Why would we want make stacks of semiconductors? Because that's what we must do - otherwise a lot of important devices (like DVD players) would not exist. Let me give you just one example:

 World-record solar cell from 2010 Layer thicknesses are not to scale.

We need to put a hell of a lot of different semiconductors on top of each other to make a very good solar cell. Same thing for Lasers, LED's, you name it. And most combinations of what we would like to do won't work because misfit dislocations cannot be avoided!
While the picture above might insinuate that there are plenty of possibilities left, it is not so. The semiconductors above have been every carefully chosen to do what is wanted of them as well as possible, while not generating misfit dislocations in the the various interphases. There is a lot of compromising and long hard work in this structure.
Making much better and simpler solar cells would be possible (and much easier) if we wouldn't have the misfit dislocation problem. Same thing for Lasers and so on, and for all those gadgets that don't even exist because of that problem
One last word. Thanks to oxygen, the atoms on both side of touching materials do not like to bond. If they would, the interphase formed when you and your partners skin touch, would not come apart again. Whatever you put on the table would be stuck there. You can easily come up with the plot for a nice horror movie, assuming that some evil aliens switched off the "do no bond across most interfaces" law.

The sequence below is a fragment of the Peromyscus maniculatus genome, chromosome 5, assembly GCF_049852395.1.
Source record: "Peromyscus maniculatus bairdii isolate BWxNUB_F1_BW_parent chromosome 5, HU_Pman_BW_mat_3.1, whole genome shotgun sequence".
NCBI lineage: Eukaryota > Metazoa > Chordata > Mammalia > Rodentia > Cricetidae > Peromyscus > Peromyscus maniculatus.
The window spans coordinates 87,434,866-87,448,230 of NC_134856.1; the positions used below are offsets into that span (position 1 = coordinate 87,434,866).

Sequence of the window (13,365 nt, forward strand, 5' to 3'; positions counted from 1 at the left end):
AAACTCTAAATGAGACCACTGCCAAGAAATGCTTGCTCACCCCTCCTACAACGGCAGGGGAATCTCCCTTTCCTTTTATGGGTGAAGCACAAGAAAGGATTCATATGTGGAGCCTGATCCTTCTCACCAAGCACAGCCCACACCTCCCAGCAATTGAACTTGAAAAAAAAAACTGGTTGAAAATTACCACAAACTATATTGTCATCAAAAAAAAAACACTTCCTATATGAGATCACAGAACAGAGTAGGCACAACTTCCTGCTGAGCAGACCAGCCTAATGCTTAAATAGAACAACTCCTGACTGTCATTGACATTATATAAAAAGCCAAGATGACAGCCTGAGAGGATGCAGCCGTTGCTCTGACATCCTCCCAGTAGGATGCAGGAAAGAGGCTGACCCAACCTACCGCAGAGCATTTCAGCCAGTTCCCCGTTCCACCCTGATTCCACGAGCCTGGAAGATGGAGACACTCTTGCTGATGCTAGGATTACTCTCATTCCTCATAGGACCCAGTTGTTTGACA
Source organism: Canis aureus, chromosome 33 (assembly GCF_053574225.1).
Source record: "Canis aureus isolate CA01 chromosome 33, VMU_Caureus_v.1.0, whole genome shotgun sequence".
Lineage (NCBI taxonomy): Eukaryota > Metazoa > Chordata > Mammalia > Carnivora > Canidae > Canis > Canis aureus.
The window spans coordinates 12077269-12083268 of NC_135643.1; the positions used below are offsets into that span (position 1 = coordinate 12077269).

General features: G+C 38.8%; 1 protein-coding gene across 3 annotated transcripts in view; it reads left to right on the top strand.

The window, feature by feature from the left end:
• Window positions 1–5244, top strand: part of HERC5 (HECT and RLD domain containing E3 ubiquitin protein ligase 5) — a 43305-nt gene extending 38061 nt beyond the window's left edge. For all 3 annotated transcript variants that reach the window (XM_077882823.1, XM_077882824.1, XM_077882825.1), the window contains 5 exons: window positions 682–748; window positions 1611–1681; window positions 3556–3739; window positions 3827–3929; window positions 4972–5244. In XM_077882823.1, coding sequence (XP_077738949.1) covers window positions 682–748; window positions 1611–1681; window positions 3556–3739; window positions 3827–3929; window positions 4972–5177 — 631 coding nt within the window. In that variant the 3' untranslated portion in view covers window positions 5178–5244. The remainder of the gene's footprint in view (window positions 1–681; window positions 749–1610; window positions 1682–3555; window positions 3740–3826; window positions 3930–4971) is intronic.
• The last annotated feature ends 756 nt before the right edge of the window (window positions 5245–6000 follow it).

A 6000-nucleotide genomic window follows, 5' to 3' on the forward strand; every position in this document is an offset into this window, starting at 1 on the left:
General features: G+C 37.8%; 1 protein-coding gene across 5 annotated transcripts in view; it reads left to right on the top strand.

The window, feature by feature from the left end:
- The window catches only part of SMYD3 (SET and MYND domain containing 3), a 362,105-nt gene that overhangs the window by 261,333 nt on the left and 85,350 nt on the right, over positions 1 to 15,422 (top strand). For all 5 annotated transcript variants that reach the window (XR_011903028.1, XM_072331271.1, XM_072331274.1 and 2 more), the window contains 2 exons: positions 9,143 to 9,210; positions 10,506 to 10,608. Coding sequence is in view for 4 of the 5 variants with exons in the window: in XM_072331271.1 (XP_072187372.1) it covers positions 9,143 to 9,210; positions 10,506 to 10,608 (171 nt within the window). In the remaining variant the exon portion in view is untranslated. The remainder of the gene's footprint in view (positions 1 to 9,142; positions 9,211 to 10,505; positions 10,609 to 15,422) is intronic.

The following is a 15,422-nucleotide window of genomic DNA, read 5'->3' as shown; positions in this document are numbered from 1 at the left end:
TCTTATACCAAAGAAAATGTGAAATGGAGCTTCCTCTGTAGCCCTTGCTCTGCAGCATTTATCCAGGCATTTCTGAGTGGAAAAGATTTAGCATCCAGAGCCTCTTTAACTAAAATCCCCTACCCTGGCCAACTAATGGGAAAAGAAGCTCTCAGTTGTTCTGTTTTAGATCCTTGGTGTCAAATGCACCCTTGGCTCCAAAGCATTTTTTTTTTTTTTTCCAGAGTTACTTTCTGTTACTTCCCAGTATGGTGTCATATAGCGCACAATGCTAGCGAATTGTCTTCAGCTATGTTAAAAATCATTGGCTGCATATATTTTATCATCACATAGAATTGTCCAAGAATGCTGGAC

Why is that? Because most surfaces already have formed an interface to their oxides. When you put a silicon wafer on top of another one, they will not easily bond because it is actually a thin layer of silicon (di)oxide (SiO2) touching another thin layer of SiO2 in just some places (surfaces are usually not atomically flat ). And all the atoms are thus already quite happy with the (oxygen) partners they have and will not engage in a little fooling around.
For about the same reason your "skin-oxide" does not bond to that of your partner and you don't have to worry about misfit dislocations in the skin-skin interphase (about other misfits I don't know).
Fluorine (F) is even better than oxygen to satisfy bonding demands, and that's why nothing sticks to Teflon.

Bravais Lattices and Crystals

Gibbs Phase Rule

Grain Boundary - Advanced

Twinning, Shear Deformation and Martensite Formation

5.3.2 Phase Boundaries

Solar Cell Technolgies

© H. Föll (Iron, Steel and Swords script)